Effect of red wine consumption on rat liver peroxidation

Effect of red wine consumption on rat liver peroxidation

Alcohol, Vol. 13, No. 1, pp. 41-45, 1996 Published 1996by ElsevierScienceInc. Printed in the USA. All rights reserved 0741-8329/96 $15.00 + .00 ELSEVI...

511KB Sizes 0 Downloads 9 Views

Alcohol, Vol. 13, No. 1, pp. 41-45, 1996 Published 1996by ElsevierScienceInc. Printed in the USA. All rights reserved 0741-8329/96 $15.00 + .00 ELSEVIER O741-8329(95)O2OO7-Q

Effect of Red Wine Consumption on Rat Liver Peroxidation P . S I M O N E T T I , .1 G . C E R V A T O , t A. BRUSAMOLINO,* N. PELLEGRINI* A N D B. C E S T A R O t


*Dipartimento di Scienze e Tecnologie Alimentari e Microbiologiche, and tDipartimento di Chimica e Biochimica Medica, Universitft degli Studi di Milano, Italy R e c e i v e d 14 J u l y 1994; A c c e p t e d 9 J u n e 1995 SIMONETTI, P., G. CERVATO, A. BRUSAMOLINO, P. GATTI, N. PELLEGRINI AND B. CESTARO. Effect ofred wine consumption on rat liverperoxidation. ALCOHOL 13(1) 41-45, 1996. - T o evaluate the role of wine polyphenols and that of alcohol on lipid peroxidation indexes and membrane composition in the liver, 40 Sprague-Dawley rats were fed for 28 days with a commercial AIN-76 diet to which was added one of four different beverages: red wine, alcohol solution, dealcoholated wine, or water. The beverage provided 26°7o of the caloric intake. Peroxidation indexes and antioxidative enzymes wel e determined: no significant differences were detected in catalase and glutathione peroxidase whereas superoxide dismutase was significantly lower in the wine-treated animals (220.3 + 15.4 vs. 342.2 + 43.0 U/mg protein of controls). The following significant differences in hepatic variables were observed: increased ct-tocopherol concentration in the alcohol group (0.17 + 0.02 vs. 0.11 + 0.01 #g/rag protein of controls); increased concentration of cytochrome P450 in the rats given wine (0.75 + 0.06 vs. 0.51 + 0.08 nmol/mg protein of the alcohol group); increased concentration of cytochrome b5 in wine and dealcoholated wine treatment groups (0.30 _ 0.01 vs. 0.23 _+ 0.02 nmol/mg protein of controls). The liver membrane fatty acid composition of the wine and dealcoholated wine groups was similar and showed an increase in the saturated fatty acid percentage and a decrease in the polyunsaturated one. The data presented indicate that the main action of polyphenols seems to be an induction of cytochrome activity and that the modality of red wine administration adopted combined with an adequate diet does not provoke any apparent physiological effect on the animals. Rats Liver Polyphenols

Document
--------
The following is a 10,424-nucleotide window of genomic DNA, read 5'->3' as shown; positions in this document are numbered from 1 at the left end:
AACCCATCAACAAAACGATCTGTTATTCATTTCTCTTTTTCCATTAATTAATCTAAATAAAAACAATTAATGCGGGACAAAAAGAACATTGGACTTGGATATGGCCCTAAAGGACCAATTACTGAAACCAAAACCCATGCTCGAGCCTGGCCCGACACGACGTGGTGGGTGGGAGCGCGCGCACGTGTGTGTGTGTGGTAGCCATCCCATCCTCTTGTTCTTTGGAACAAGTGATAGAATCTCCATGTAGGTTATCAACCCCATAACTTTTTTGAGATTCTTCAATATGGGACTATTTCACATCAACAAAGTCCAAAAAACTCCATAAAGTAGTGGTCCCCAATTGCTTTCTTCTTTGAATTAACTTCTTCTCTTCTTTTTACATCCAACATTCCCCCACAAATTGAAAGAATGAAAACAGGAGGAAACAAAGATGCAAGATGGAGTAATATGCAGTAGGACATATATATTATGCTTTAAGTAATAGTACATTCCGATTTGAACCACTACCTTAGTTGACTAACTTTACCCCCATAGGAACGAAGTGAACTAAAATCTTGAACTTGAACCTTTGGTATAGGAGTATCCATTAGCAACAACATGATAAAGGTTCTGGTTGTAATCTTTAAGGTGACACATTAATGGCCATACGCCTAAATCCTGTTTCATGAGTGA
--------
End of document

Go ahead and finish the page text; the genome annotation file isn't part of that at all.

Fatty acids

Cytochromes P450 and b5

IN R E C E N T years interest has increased in the antioxidant properties of polyphenolic compounds, a class of substances including flavonoids, anthocyanins, and tannins, which are distributed throughout food sources and ingested in significant amounts in everyday diets (14,19). Some authors have reported that various polyphenols are able to inhibit lipoperoxidation induced in cell cultures or food (7,31). Wine is a typical Mediterranean product that contains a fair quantity of these substances (30) and may have beneficial properties if consumed moderately, as shown in epidemiologic studies (23). The consequences o f chronic heavy alcohol ingestion have been widely investigated in both experimental animals and man, and it is accepted that alcohol provokes tissue injury; one hypothesis implicates free radicals (32). Many experimental studies have been conducted to ascertain the effects of chronic alcohol administration on the main liver antioxidant

Red wine

Antioxidative enzymes